Education Ministry director general Shimshon Shoshani has given his backing to the Herzliya municipal council to continue with its NIS 6,000 a year "science leadership" class at the Yad Giora middle school, according to several participants in Shoshani's visit to the city last Thursday.
One of these sources told Haaretz that "Shoshani was really happy about the project, and said that he had no problem with it." Another source added that "the Education Ministry has no intention of checking the permits granted to this kind of class at the school." As of Saturday night, the ministry had refused to respond to these statements.
On Friday, Haaretz reported that the Yad Giora school operates three study tracks: the standard kind, with 40 pupils studying a total of 35 hours per week; the Atid ("future") program, in which pupils in similarly sized classes study 41-43 hours weekly, with some subjects taught to small groups; and the science leadership project, in which 25 pupils receive 45 weekly hours of education. Each framework charges parents a different sum: NIS 1,200 for the regular class over the course of the year; NIS 2,800 for Atid; and NIS 6,000 for the science leadership project which began this year.
Admission to the new program is based on personal interviews, whose criteria are unclear. When pupils in the regular track were asked about differences between them and those in the special classes, many of them answered, "They are smart and we are stupid."
This behind-the-scenes support for different educational tracks at Yad Giora appears to contradict the Education Ministry's official policy, which forbids funding extra school hours by charging fees to parents, and also forbids entrance exams or interviews.
Furthermore, it raises questions about public statements by Education Minister Gideon Sa'ar and Shoshani that they seek to strengthen public education.
As far as is known, the ministry did not authorize the collection of payments for the special classes, but it has also not taken any steps in the matter. In a survey of 540 schools two years ago, it was found that 70 percent charged fees that exceeded the permissible limit.
When the findings were published a few weeks ago, Shoshani committed himself to enforcing the law, and said that he would summon principals of schools that charge excessive fees to district offices.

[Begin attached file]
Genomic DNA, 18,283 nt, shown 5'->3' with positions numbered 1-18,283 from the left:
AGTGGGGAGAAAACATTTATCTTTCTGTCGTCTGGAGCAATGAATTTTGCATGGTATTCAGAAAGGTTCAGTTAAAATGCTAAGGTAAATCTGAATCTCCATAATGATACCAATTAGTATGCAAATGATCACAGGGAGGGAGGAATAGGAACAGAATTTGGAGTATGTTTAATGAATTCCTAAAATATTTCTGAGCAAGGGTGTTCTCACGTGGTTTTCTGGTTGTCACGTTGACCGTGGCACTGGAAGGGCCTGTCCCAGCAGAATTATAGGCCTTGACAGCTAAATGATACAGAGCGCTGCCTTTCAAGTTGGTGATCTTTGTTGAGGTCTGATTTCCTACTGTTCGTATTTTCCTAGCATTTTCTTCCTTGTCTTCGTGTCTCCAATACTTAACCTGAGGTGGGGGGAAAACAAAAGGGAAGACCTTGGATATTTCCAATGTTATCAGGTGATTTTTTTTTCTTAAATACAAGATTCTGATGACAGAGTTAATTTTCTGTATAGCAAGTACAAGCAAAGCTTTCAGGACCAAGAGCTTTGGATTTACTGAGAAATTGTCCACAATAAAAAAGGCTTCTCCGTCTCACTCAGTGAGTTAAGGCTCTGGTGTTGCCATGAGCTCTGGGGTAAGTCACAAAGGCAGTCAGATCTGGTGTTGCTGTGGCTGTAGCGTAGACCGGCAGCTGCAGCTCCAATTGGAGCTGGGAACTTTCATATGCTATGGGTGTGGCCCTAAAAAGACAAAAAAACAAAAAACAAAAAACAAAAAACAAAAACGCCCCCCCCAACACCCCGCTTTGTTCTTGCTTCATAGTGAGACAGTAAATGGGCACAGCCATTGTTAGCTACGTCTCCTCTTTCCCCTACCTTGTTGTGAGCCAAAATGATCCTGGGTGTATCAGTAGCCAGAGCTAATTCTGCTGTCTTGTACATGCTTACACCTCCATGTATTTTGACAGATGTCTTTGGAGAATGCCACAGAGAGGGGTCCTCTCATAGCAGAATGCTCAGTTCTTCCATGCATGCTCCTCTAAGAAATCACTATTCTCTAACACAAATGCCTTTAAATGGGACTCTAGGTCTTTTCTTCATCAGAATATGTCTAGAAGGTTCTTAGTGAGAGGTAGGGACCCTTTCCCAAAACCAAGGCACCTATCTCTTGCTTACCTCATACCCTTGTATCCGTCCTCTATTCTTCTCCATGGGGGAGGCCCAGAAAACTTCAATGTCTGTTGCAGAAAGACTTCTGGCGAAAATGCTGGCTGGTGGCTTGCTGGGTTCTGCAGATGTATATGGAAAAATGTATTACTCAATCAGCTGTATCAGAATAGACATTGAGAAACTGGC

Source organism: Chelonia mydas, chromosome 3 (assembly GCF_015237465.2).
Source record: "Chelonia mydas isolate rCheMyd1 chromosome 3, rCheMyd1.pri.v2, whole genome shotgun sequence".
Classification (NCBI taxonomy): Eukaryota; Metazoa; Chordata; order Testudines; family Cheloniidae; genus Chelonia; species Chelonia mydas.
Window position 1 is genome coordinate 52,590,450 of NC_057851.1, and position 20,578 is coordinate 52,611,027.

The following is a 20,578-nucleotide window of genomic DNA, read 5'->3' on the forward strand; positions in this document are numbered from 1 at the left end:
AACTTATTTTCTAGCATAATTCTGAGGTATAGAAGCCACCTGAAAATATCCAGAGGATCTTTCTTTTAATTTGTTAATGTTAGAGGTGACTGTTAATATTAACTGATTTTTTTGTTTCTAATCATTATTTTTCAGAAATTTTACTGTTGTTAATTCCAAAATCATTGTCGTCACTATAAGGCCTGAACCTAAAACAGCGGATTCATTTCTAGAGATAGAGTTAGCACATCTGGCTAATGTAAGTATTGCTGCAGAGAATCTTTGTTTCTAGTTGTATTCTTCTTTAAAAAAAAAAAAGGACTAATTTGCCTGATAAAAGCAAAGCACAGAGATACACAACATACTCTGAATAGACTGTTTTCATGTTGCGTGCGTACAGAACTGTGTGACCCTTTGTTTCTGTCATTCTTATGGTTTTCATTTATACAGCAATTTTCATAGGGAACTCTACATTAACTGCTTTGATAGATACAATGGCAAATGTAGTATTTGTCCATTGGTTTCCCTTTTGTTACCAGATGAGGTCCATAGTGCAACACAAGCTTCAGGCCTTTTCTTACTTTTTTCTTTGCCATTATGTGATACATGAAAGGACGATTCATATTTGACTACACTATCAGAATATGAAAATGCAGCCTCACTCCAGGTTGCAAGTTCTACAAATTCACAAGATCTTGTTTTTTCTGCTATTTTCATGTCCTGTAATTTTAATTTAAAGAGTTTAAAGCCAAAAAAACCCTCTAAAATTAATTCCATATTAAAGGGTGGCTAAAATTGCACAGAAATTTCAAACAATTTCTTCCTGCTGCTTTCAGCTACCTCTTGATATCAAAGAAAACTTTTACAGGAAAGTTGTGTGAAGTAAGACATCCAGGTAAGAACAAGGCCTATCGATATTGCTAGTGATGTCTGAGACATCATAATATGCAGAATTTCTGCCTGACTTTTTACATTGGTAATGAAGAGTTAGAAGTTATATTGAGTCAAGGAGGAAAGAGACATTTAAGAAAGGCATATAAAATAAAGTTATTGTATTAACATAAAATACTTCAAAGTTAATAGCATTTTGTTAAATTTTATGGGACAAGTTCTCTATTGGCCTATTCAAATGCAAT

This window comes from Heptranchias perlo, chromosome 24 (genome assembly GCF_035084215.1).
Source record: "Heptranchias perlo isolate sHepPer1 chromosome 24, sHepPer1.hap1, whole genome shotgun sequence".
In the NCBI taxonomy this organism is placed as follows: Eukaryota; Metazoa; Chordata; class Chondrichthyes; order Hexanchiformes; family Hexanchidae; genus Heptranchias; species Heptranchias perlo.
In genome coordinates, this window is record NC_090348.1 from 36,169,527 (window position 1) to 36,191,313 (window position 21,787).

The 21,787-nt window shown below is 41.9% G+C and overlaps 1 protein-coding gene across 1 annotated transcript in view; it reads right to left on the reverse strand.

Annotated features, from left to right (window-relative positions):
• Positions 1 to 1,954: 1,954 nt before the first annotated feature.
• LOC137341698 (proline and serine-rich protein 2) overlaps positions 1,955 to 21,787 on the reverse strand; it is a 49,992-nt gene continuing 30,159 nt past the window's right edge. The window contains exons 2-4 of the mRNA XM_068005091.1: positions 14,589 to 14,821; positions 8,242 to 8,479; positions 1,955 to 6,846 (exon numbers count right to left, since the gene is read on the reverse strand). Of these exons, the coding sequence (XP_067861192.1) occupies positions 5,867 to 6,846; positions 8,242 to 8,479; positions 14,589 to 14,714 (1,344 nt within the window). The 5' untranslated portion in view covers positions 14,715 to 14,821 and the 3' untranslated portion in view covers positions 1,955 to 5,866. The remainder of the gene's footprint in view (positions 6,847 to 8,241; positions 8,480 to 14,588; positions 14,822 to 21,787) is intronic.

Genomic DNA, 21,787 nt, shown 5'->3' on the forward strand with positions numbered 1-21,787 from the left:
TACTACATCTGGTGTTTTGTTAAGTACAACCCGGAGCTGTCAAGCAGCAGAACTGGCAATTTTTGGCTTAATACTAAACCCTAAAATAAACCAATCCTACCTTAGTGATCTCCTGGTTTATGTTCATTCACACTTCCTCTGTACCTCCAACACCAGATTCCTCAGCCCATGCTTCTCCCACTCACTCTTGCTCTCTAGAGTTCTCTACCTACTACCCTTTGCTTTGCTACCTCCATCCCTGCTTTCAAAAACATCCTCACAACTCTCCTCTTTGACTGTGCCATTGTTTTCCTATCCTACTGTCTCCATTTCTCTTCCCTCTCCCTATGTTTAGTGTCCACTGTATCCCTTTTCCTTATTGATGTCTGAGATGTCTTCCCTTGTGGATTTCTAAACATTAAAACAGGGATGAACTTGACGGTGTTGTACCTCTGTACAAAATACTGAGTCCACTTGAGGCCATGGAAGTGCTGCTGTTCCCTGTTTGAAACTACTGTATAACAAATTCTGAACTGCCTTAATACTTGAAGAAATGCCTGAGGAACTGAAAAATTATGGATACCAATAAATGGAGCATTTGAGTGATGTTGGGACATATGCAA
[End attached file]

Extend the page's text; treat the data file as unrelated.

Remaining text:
The Education Ministry has refused to answer questions about Yad Giora or about the general subject of extra fees for extra school hours it was approached by Haaretz in the middle of last week. Both Sa'ar and Shoshani also turned down requests to be interviewed individually on the topic.
A few days before the opening of the school year, Sa'ar, declaring his commitment to public education, in an interview with Haaretz, expressed his concern that, "In the not-too-distant future, everyone who can afford to will choose a school outside the public system, and thus widen existing social gaps."
He added that, "obviously these trends take place among higher social-economic groups."
According to a source in the ministry, Shoshani's support for Yad Giora does not come as a surprise. "According to his thinking, this is exactly the way to improve the school system, just as special schools for sciences and the arts have done for Tel Aviv," he said.
Another source added that, "In contradiction to public statements, separate frameworks for high-achievement pupils, who 'just happen' to come from well-off social sectors, enjoy the ministry's support."
"Fees cannot be the criterion for entrance into special school programs," says Rabbi Shai Piron, director of the Hakol Hinuch (the Movement for the Advancement of Education in Israel) movement. "Charging fees creates a private school system inside the public one," he said. According to Prof. Yossi Yonah, of Ben-Gurion University, "It is easy for the public to be shocked by the events in Petah Tikvah," where Ethiopian pupils were refused admission to private religious schools in that city at the beginning of the school year, "but it accepts selective tracks inside regular public schools. Sa'ar and Shoshani protested loudly only two weeks ago against the barring of Ethiopians, but this is hypocritical. The policy they are advancing, like the publication of percentages of high school bagrut [matriculation] certificates and an increase in competition between schools, only encourages such phenomena."
In reply to the above, the Education Ministry would say only that "the admission of students who meet the requirements of special courses or magnet schools should not be dependent on payment of fees."
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